May 2020 report: How Covid 19 has affected our work
Firstly, medical equipment: The store is behind my office (both generously provided at no cost) and the work there is done by two friends, Bobby and Ray, who operate as 'Medaid4kids' with supplies going out to a number of countries. I'd dealt with medical equipment for so many years that I still like to try to help if I can, particularly if I see something in the store which might be of use in Uganda. When the virus hit and it became clear that hospitals would be short of ventilators, we had a good look in the store - not easy as those of you who have been there will understand as it's rather crowded. Behind all the stacked boxes we found 11 ventilators, all believed to be in good condition.

Anaesthetic machines and ventilators at store
After so many years of accepting obsolete or end of lease equipment from hospitals, here was an opportunity to give something back. Ray, a retired anaesthetist (who carried out the Acheru evaluation in October) made the arrangements, the ventilators were taken away for testing, and we were delighted to find that they are now in use. Ray has since found another three in the store which hadn't been spotted at first.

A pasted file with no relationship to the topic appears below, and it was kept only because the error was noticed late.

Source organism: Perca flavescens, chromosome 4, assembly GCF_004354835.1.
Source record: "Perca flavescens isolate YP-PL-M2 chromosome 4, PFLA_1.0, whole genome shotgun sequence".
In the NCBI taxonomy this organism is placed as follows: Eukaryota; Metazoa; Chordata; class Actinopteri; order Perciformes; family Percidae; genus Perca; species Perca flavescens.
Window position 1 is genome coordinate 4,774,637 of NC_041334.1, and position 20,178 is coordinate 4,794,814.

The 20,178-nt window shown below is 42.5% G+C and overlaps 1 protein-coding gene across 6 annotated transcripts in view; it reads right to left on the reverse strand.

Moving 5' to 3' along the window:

Loading ventilators at store

Paediatric ventilators
It's a privilege to be associated with Ray and Bobby, both retired from their careers, both now putting in a huge effort, purely voluntarily, not just to prepare and send out medical containers but to travel to many countries (including some very dangerous locations) to assist in whatever way they can. When the scale of the Coronavirus problem became clear, Ray very quickly offered to go back to work and is now once again using his skills in an operating theatre. Please remember Ray and Bobby; Bobby is a man of action and following a recent heart attack is deeply frustrated at having to stay at home instead of getting to the store and Ray, back in hospital, must try to minimize the risks faced by all medical staff at present.
Africare administration: There has been no serious disruption to my own work. I collected current paperwork, computers etc from the office and am now working mostly from home as of course is Hazel as she brings the books up to date for the end of the financial year. Obviously charities are going to be very hard hit in the aftermath of the virus and many are already in very serious difficulties. It's impossible to tell how Africare will be affected in the longer term but for now we have money designated for the Acheru budget and have reassured the staff and board in Uganda that the monthly transfers will continue as usual.